The parishioners organized a task force on the family. The membership of the pro-life committee increased 15-fold. And Rena and John Damskey made up their minds to have another baby.
In small but meaningful ways, Pope John Paul II's visit to Washington a year ago touched the lives of the members of St. Berndette's parish in Silver Spring.
The tightly knit, family-oriented parish was heavily involved in preparations for the pope's stop in Washington and church members turned out in droves for his mass on the Mall. They took heart from the pope's impassioned homily there, in which he emphasized that families must be preserved in these times of economic stress, liberal moral standards and wider opportunities for women.
"I just sometimes felt like we were alone," said Sarrah Willging, a parishioner who prays every night with her family and opposes artificial birth control and abortion.
"I mean, by having the number of children we have -- six children -- sometimes people made me feel as if we weren't being patriotic. So it was very encouraging for us to have [the pope] come and talk all about the family. I just felt the fatherliness and support he has for us as a family."
Before the pope's visit, Rita Damskey said, she and her husband debated whether to have a fourth child. Later they talked about the pope's homily and decided that they indeed wanted their family to grow.
"We became more aware of ourselves as a family rather than individuals going different ways," said Mrs. Damskey, who gave birth to a baby girl Sunday night.
After the pope left, the parish as a whole organized a task force on the family, revived the annual family picnic and tried to reemphasize the role of the parish as an extended family.
"The task force is coming up with ideas on how to bring families closer together," said Jim Willging, who serves on it. "Through task forces like this one, families can make known their needs and in the years to come church leaders will decide how to respond to them."
After listening to the pope urge that Catholics have "the courage, perseverance and inventiveness to promote and defend life," more parish members became involved with St. Bernadette's "Pro-Life Committee," swelling its ranks from 20 to 300 members. And more church members than ever participated in last January's "March for Life" in Washington, said committee member Sally Murphy.
Since it opened in 1958, St. Bernadette's, an attractive two-story tan brick church, has drawn a membership that is predominantly white and middle class. The men, for the most part, hold jobs with the county or federal governments. And while a growing number of the women are taking jobs outside the home, most devote their full time to their homes and families.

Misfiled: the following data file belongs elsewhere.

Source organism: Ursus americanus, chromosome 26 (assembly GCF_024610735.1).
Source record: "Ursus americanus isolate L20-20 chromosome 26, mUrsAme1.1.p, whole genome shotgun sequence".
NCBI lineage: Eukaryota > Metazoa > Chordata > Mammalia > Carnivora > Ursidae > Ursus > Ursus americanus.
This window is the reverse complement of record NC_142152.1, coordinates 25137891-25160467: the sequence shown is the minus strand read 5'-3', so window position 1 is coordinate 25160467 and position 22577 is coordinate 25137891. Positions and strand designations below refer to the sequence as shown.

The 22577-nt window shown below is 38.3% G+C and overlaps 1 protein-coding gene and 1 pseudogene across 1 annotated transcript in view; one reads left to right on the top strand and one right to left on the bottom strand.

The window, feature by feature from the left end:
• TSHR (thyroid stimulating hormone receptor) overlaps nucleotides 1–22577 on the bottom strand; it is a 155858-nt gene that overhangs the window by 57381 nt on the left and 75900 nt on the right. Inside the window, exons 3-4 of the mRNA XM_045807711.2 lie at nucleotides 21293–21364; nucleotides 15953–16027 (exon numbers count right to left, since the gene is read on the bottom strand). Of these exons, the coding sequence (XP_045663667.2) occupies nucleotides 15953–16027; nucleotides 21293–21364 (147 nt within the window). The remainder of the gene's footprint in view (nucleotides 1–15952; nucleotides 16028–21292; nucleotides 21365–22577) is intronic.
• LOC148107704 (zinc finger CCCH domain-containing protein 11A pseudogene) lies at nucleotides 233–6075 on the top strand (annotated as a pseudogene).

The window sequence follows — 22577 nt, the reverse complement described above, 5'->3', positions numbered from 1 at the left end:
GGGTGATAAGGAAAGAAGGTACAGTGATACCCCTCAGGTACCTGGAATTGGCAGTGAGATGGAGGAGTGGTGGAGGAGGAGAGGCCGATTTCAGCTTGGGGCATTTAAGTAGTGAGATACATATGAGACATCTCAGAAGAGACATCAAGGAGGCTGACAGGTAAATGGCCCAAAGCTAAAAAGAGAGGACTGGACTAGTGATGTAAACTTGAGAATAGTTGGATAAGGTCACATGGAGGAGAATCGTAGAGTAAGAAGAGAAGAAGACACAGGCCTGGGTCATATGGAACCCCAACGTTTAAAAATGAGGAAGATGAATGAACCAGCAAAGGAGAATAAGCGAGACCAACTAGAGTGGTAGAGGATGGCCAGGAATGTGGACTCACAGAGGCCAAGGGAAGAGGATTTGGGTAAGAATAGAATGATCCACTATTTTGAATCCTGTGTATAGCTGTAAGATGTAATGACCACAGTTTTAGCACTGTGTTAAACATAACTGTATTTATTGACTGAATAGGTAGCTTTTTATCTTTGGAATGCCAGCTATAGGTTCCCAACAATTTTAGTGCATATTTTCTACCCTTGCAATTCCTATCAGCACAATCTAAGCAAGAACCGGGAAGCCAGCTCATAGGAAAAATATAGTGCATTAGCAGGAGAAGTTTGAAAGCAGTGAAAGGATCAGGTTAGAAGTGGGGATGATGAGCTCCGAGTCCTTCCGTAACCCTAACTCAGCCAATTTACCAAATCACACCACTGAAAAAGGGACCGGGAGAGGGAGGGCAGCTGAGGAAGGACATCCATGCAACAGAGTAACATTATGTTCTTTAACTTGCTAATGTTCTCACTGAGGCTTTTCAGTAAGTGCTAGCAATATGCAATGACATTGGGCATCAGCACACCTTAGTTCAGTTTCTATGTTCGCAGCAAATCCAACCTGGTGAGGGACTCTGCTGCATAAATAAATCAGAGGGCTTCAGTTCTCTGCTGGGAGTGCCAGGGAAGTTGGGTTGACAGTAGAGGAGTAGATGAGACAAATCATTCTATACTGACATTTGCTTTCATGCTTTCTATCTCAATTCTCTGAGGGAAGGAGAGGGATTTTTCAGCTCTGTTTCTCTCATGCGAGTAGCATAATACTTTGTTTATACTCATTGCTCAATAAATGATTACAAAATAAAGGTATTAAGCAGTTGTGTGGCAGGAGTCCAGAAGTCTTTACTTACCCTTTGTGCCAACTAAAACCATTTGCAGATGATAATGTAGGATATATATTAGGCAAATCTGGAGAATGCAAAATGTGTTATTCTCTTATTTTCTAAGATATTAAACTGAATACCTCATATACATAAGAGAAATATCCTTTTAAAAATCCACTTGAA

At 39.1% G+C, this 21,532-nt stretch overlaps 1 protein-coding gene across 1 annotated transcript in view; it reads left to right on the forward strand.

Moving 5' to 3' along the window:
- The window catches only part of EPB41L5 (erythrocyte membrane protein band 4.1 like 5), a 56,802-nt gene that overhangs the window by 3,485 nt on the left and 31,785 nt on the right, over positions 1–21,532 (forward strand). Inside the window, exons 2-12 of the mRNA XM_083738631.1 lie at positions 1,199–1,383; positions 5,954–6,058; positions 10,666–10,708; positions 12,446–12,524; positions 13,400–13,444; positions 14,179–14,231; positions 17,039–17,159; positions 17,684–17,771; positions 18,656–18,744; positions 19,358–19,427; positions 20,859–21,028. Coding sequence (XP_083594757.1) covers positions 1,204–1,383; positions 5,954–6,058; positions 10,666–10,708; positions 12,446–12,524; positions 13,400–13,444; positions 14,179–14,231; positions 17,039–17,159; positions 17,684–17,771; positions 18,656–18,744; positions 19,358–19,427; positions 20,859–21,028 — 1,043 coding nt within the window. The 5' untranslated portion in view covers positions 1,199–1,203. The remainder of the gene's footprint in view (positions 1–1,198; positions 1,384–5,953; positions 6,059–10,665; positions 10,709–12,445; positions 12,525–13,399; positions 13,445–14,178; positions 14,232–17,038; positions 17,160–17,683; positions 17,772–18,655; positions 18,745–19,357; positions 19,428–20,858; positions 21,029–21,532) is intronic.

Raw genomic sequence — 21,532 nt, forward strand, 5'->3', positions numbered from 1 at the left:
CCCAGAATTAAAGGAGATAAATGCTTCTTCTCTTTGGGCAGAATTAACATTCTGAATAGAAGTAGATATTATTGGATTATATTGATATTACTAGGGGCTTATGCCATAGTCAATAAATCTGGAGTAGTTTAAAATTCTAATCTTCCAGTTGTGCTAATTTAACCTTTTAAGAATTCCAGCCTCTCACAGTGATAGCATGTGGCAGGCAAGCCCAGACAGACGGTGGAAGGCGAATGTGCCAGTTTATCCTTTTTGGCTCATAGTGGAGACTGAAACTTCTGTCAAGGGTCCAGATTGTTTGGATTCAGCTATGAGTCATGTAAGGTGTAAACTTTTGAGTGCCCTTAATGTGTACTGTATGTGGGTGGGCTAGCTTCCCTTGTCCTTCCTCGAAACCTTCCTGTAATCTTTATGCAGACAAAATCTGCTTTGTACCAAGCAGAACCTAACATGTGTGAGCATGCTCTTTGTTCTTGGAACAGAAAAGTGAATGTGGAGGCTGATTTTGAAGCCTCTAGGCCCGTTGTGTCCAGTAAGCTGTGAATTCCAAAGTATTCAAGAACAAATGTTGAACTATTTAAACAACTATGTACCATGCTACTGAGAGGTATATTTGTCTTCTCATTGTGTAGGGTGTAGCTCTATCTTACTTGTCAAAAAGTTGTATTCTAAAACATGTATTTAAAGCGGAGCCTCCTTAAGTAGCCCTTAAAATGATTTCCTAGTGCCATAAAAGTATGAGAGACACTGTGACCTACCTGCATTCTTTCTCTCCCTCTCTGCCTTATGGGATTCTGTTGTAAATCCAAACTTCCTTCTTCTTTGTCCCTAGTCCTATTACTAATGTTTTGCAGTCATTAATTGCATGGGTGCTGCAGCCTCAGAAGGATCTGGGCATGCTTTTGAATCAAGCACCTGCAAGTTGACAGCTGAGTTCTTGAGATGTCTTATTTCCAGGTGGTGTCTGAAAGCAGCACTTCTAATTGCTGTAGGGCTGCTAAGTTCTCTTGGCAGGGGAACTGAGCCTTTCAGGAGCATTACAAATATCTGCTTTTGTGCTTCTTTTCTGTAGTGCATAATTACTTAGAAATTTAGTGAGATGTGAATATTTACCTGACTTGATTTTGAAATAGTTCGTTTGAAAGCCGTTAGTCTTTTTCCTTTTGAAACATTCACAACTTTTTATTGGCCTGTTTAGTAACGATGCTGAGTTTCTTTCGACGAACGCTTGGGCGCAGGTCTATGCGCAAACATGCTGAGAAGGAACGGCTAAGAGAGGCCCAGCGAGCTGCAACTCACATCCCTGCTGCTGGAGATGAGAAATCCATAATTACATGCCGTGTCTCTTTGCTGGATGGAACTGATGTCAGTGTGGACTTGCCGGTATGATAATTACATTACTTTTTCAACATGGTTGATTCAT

It is not unusual to see families with eight, 10 or 11 children, all at Sunday mass at the same time, and all getting up to receive Holy Communion together.
But even at St. Bernadette's, the talk of family life has neccessarily turned to talk of the single parent home.
"That's something they never used to talk about but they're taking into consideration more and more, "said Barry. "I think the Catholic Church is recognizing there are more and more single parent Catholic families, that not everyone is happily married."
If there is any other bequest of Pope John Paul's visit, it is the tremendous personal impact he made. The parishioners of St. Bernadette's still have a vivid memory of a pope who is friendly, witty, outgoing, and above all, caring.
"When we talk about the pope now our kids know who we are talking about. He's a real person, not just some obscure, abstract thing," said Murphy. She and her younger children watched the pope's visit to Washington on television last year when she was expecting her sith child.Her husband and oldest boy traveled by bus with other parishioners to the mass on the mall.
"I think his having been here has established somewhat of a link," said Bob Ocha, a teacher at High Point Senior High School in Prince George's County. "Any pronouncement coming from the Vatican takes on a fuller dimension by virtue of the fact that he's been here."
Even some of the pope's most controversial pronouncements this year -- the prohibition against priests in politics and his silencing of Catholic theologian Hans Kung -- have widespred support at St. Bernadette's.
"I can see the pope's point of view," said Judy Duvall of the pope's order barring priests from partisan politics. "These men are priests. They're supposed to be helping people with their souls, not getting into the hassle of politics."
Tocha, the teacher, says of the pope's action against theologian Kung: "I feel a certain uneasiness about it in terms of academic freedom . . . but I also think Kung was out on a limb. There may be some point where you can go too far. I might be concerned though if this becomes a pattern."
Many of the parishioners say the pope, over the past two years, has merely tried to make clear the church's teachings on divorce, birth control, abortion, the role of priests and the ordination of women. Theologians like Kung, they say just "confuse" these issues.
Few parishioners, however, seem confused by the way this pope can be both liberal -- as when he called for a sharing of the wealth and a more just social and economic order during his vists to poverty-stricken areas of Africa and Brazil -- while at the same time reacting so conservatively as in the rulings against politically active priests and Kung.
"We live in complex times," said Tocha. "You see him trying to stop excesses in one area, but trying to encourage change in other areas."